‘He’s a JAG – Just a Guy’ — Bengals DT DJ Reader Rips Packers OL Elgton Jenkins After Fight

Bengals head coach Zac Taylor warned his players after last year's joint practice was cut short due to a brawl, but things got physical again vs. the Packers.

For the second year in a row, the Cincinnati Bengals had a joint practice with an NFC opponent stopped by a fight. But unlike last year, when a dangerous helmet-swing melee with the Rams immediately ended things, Wednesday’s practice against the Packers resumed after a pair of fights.

Bengals and Packers Engage in Multiple Fights at Joint Practice

Or at least it did for everybody except for Packers offensive lineman Elgton Jenkins, who was walked off the field by a Packers staffer after playing a central role in both fights. The first devolved into a mass of humanity pushing and shoving each other, but the second one was just between Jenkins and Bengals defensive tackle DJ Reader.

And Reader didn’t hold back when asked if there was any pre-existing animosity between him and Jenkins.

“Man, I don’t even know that guy,” Reader said. “I don’t know who he is. No idea. He’s a JAG in my book. JAG — just a guy. I don’t know that man.”

Asked if he saw the Packers remove Jenkins from practice, Reader said he did.

“Because he needed counseling. Go out there and talk to your counselors or something,” Reader said. “We’re out here trying to work at football. You’re out here losing, and you want to go extra and try to hurt people and do extra stuff?”

“I had a good day, so I ain’t trippin’,” Reader added.

The entire defense, and in particular the defensive line, had a good day against the Packers’ offense. And the Bengals weren’t going to let the fights overshadow that.

“I don’t know about everybody else, but I was in a great mood,” defensive tackle B.J. Hill said. “Some other people’s temperature ran a little hot for some reason. Fortunately (Jenkins) got kicked out of practice. Our guys finished and had a great practice.”

Wednesday was the only joint practice between the two teams before Friday night’s preseason opener at Paycor Stadium. The sole reason for shortening it from two days to one was last year’s brawl with the Rams, who had just beaten the Bengals in the Super Bowl six months earlier.

In both instances, Bengals head coach Zac Taylor thought his friendship with the other team’s head coach — the Rams’ Sean McVay, whom he worked for from 2017-18, and the Packers’ Matt LaFleur, who was also on that 2017 Rams staff and is Taylor’s closest friend in the head coaching ranks — would lead to a more respectful environment in what is typically a heated exercise.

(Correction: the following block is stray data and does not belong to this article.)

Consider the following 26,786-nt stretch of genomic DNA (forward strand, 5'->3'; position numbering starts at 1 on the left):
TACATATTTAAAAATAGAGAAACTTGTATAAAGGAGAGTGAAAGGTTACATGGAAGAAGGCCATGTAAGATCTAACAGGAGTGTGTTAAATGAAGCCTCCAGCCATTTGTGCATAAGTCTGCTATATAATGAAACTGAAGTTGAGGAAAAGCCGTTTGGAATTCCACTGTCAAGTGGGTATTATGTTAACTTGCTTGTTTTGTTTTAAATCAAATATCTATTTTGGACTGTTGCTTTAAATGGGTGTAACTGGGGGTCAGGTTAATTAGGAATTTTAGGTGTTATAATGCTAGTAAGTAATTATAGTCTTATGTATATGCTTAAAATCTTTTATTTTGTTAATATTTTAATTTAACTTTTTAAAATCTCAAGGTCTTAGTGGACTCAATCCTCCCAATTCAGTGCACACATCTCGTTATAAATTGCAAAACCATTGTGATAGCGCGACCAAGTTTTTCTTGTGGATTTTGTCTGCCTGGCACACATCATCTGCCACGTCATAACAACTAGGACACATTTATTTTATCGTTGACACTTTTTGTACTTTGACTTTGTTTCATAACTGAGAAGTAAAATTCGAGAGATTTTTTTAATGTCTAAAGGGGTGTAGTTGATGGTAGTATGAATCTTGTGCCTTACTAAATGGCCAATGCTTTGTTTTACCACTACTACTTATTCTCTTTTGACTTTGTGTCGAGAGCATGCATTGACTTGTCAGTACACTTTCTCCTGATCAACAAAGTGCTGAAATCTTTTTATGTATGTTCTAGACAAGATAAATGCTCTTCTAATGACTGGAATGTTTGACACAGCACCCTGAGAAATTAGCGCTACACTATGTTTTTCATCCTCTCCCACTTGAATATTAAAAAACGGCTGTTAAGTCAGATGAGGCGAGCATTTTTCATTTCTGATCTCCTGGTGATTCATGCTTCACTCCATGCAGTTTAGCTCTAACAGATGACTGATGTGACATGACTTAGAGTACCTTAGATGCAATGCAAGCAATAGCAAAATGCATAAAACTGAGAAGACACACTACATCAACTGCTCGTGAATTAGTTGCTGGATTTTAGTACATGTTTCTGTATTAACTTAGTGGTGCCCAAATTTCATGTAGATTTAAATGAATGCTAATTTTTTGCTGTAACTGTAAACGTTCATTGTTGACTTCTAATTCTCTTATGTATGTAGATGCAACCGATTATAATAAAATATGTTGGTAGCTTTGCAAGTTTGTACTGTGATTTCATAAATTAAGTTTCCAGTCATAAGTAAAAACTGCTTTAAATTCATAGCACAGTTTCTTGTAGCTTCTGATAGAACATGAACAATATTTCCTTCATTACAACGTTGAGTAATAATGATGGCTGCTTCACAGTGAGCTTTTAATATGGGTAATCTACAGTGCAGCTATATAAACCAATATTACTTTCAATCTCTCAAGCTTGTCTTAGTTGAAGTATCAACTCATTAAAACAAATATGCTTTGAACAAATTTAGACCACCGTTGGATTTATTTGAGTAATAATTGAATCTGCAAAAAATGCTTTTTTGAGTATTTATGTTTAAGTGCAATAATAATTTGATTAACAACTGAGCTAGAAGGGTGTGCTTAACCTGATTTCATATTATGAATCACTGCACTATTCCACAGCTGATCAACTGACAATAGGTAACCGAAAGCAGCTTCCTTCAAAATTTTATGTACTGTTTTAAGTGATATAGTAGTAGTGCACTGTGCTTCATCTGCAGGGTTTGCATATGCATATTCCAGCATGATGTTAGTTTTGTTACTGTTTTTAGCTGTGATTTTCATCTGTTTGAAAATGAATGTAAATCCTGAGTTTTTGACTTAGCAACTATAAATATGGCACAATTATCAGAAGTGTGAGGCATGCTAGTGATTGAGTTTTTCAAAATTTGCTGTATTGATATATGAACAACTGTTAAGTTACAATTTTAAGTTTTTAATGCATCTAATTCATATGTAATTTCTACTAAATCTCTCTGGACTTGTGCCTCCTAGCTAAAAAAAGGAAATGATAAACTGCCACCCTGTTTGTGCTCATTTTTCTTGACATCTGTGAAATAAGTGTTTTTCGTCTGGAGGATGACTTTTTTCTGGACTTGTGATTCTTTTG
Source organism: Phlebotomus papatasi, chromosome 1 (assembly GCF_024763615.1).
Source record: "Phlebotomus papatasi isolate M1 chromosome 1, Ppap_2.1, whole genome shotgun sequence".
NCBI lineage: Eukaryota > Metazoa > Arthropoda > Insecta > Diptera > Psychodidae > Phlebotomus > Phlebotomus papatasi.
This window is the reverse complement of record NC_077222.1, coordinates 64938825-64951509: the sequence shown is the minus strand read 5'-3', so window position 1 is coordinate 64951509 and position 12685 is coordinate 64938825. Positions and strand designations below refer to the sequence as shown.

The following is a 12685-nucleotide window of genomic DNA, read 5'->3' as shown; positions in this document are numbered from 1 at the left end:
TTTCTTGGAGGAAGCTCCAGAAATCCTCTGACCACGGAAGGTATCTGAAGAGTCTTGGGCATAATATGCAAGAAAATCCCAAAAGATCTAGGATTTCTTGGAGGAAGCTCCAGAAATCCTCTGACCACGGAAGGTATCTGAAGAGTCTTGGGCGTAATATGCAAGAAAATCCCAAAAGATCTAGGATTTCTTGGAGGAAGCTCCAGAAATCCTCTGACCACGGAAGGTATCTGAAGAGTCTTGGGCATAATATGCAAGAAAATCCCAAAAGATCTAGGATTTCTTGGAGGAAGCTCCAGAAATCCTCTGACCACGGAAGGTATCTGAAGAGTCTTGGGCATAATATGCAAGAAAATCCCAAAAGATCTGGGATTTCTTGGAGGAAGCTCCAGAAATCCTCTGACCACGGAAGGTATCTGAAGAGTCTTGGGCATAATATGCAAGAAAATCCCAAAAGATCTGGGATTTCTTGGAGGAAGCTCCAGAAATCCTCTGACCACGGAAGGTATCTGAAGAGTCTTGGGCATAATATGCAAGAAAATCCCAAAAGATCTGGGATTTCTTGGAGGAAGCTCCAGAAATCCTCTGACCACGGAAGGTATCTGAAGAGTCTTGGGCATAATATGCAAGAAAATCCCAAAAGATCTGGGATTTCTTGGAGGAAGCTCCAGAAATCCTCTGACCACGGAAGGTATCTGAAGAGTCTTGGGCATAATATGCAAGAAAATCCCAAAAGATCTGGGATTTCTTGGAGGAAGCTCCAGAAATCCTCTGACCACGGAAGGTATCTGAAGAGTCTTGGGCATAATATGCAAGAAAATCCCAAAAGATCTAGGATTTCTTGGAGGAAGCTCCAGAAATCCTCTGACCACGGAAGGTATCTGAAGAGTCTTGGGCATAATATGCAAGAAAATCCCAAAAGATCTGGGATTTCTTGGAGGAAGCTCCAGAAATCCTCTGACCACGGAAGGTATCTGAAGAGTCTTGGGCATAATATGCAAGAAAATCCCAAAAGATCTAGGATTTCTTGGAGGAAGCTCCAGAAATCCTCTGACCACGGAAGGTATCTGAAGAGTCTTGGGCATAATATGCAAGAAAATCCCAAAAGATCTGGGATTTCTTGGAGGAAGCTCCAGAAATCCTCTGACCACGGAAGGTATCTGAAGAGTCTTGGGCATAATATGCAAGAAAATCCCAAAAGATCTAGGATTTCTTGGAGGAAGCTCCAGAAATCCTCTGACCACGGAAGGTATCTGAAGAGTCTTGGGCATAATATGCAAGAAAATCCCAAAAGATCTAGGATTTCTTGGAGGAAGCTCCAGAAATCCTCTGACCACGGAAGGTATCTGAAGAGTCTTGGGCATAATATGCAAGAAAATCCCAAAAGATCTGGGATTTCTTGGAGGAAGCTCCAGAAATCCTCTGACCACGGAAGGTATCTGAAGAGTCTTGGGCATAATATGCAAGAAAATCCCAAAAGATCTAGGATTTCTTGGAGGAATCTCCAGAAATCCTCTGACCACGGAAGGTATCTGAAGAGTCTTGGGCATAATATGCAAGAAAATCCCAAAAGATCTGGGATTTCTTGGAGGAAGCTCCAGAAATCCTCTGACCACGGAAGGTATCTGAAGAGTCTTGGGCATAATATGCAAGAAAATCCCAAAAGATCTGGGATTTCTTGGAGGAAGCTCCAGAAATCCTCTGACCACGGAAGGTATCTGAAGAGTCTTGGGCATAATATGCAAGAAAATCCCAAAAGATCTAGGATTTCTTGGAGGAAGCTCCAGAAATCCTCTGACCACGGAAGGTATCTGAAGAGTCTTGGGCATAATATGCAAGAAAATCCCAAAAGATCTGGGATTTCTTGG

During a news conference 15 minutes before the joint practice, Taylor said he had spoken with his players about the right way to conduct themselves.

“We talked about how we want to treat their team,” he said. “It’s like practicing against our own team. It’s competitive. So there’s that fine line. You got professional athletes that it’s important to.

“But at the same time, we want guys to protect each other in those moments where that’s going to come up. Stay away from the quarterback. We don’t want guys fighting. We don’t want the storylines to be about guys getting in altercations. So again, we’ll focus on the right things today.”

Reader wasn’t buying the “treat them right” mantra.

“It’s not your teammates, so you don’t really care about them,” he said. “If we was playing them on Sunday, we damn sure wouldn’t give a f–k — excuse my language — we really wouldn’t care about them. Guys want to get good work in. When guys start getting beat and start losing or something happens, tempers flare. It’s just how it goes.”

The consensus among other defensive players after practice was that they had done the right thing because they didn’t start the fight, nor did they escalate it to a point where the practice had to be canceled as it was last year.

“Maybe he just didn’t want to practice,” Bengals linebacker Germaine Pratt said of Jenkins, intimating he got kicked out on purpose.

Pratt said the Bengals’ defense had a great day, got its work in, and sent a message to the Packers and the rest of the league.

“You like to impose your will on an opponent, just settin’ the tone as a defense,” he said. “Understand that we gonna punch in you your mouth when you come to Paul Brown (Stadium). Paycor, but it’s still Paul Brown to me.”

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